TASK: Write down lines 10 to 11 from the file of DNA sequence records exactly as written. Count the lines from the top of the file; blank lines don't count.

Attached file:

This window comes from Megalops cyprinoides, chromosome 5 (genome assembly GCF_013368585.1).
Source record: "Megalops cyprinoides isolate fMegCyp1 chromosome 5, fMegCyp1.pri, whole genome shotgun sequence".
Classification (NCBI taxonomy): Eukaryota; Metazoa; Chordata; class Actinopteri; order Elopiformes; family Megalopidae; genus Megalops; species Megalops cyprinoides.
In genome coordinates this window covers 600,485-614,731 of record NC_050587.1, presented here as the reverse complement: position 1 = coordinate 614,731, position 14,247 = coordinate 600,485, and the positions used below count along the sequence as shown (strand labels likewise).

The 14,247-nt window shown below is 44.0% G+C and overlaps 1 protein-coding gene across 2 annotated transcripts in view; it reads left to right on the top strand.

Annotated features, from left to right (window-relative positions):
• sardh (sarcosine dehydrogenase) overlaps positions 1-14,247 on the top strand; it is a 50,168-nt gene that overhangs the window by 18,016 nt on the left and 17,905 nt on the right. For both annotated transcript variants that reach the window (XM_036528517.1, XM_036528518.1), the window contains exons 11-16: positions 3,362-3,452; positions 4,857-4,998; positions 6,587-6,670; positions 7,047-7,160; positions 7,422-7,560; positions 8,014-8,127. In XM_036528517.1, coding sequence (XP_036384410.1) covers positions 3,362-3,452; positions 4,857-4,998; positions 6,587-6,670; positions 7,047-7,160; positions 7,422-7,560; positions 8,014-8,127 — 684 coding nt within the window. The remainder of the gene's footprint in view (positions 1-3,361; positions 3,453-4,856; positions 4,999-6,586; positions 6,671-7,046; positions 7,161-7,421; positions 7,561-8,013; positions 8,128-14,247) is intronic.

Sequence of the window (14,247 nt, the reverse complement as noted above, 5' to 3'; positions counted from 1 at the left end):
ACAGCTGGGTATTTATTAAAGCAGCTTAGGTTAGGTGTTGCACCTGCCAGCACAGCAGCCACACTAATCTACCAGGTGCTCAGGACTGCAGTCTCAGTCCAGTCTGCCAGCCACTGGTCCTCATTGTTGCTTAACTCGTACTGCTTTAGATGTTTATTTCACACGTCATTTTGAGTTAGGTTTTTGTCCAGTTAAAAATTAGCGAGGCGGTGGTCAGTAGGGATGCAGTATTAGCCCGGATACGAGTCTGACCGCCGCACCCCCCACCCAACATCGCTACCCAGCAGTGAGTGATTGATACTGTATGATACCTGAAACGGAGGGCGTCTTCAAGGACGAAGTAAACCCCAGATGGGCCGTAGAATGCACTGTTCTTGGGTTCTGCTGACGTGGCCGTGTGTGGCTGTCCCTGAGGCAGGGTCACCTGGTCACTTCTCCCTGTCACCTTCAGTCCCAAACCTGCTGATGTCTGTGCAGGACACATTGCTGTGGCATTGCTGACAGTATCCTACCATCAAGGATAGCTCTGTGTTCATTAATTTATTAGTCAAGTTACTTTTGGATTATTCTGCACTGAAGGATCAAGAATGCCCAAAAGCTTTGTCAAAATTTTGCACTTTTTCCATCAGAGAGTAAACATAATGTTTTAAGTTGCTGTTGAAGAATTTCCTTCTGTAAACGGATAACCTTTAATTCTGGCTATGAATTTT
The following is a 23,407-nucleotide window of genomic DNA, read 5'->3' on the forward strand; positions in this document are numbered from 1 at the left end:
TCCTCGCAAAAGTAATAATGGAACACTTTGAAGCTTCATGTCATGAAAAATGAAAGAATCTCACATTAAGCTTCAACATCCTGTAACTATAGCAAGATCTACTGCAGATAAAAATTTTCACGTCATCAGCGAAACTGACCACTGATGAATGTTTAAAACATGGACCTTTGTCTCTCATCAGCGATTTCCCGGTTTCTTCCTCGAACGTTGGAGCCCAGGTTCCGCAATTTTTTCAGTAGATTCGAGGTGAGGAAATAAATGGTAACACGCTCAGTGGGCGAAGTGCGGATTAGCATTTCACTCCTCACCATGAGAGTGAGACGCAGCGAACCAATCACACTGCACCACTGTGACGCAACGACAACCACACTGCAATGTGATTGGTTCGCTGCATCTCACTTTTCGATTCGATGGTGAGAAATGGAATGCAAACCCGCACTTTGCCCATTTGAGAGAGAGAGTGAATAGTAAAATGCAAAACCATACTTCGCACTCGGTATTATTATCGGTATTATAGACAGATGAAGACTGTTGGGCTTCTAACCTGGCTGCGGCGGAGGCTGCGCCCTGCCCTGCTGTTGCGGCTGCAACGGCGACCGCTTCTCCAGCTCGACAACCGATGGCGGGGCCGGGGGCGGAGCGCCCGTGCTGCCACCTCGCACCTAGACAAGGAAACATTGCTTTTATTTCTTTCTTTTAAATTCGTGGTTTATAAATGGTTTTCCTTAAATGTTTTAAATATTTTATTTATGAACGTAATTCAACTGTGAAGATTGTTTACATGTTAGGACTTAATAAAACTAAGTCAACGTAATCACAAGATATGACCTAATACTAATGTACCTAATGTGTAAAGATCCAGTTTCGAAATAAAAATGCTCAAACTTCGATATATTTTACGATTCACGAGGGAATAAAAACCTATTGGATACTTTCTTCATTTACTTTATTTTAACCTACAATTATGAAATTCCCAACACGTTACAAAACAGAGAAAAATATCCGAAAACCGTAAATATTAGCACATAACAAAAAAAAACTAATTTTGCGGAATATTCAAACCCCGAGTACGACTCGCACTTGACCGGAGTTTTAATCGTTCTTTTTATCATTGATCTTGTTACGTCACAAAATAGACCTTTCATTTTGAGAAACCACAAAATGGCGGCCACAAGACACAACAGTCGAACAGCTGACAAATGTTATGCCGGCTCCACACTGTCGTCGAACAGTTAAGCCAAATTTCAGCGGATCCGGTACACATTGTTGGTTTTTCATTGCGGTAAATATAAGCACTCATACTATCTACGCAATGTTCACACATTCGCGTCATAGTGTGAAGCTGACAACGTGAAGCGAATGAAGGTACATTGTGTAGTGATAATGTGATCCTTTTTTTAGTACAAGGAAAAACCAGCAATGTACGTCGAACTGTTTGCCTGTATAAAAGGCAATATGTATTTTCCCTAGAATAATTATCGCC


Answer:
The following is a 23,407-nucleotide window of genomic DNA, read 5'->3' on the forward strand; positions in this document are numbered from 1 at the left end:
TCCTCGCAAAAGTAATAATGGAACACTTTGAAGCTTCATGTCATGAAAAATGAAAGAATCTCACATTAAGCTTCAACATCCTGTAACTATAGCAAGATCTACTGCAGATAAAAATTTTCACGTCATCAGCGAAACTGACCACTGATGAATGTTTAAAACATGGACCTTTGTCTCTCATCAGCGATTTCCCGGTTTCTTCCTCGAACGTTGGAGCCCAGGTTCCGCAATTTTTTCAGTAGATTCGAGGTGAGGAAATAAATGGTAACACGCTCAGTGGGCGAAGTGCGGATTAGCATTTCACTCCTCACCATGAGAGTGAGACGCAGCGAACCAATCACACTGCACCACTGTGACGCAACGACAACCACACTGCAATGTGATTGGTTCGCTGCATCTCACTTTTCGATTCGATGGTGAGAAATGGAATGCAAACCCGCACTTTGCCCATTTGAGAGAGAGAGTGAATAGTAAAATGCAAAACCATACTTCGCACTCGGTATTATTATCGGTATTATAGACAGATGAAGACTGTTGGGCTTCTAACCTGGCTGCGGCGGAGGCTGCGCCCTGCCCTGCTGTTGCGGCTGCAACGGCGACCGCTTCTCCAGCTCGACAACCGATGGCGGGGCCGGGGGCGGAGCGCCCGTGCTGCCACCTCGCACCTAGACAAGGAAACATTGCTTTTATTTCTTTCTTTTAAATTCGTGGTTTATAAATGGTTTTCCTTAAATGTTTTAAATATTTTATTTATGAACGTAATTCAACTGTGAAGATTGTTTACATGTTAGGACTTAATAAAACTAAGTCAACGTAATCACAAGATATGACCTAATACTAATGTACCTAATGTGTAAAGATCCAGTTTCGAAATAAAAATGCTCAAACTTCGATATATTTTACGATTCACGAGGGAATAAAAACCTATTGGATACTTTCTTCATTTACTTTATTTTAACCTACAATTATGAAATTCCCAACACGTTACAAAACAGAGAAAAATATCCGAAAACCGTAAATATTAGCACATAACAAAAAAAAACTAATTTTGCGGAATATTCAAACCCCGAGTACGACTCGCACTTGACCGGAGTTTTAATCGTTCTTTTTATCATTGATCTTGTTACGTCACAAAATAGACCTTTCATTTTGAGAAACCACAAAATGGCGGCCACAAGACACAACAGTCGAACAGCTGACAAATGTTATGCCGGCTCCACACTGTCGTCGAACAGTTAAGCCAAATTTCAGCGGATCCGGTACACATTGTTGGTTTTTCATTGCGGTAAATATAAGCACTCATACTATCTACGCAATGTTCACACATTCGCGTCATAGTGTGAAGCTGACAACGTGAAGCGAATGAAGGTACATTGTGTAGTGATAATGTGATCCTTTTTTTAGTACAAGGAAAAACCAGCAATGTACGTCGAACTGTTTGCCTGTATAAAAGGCAATATGTATTTTCCCTAGAATAATTATCGCC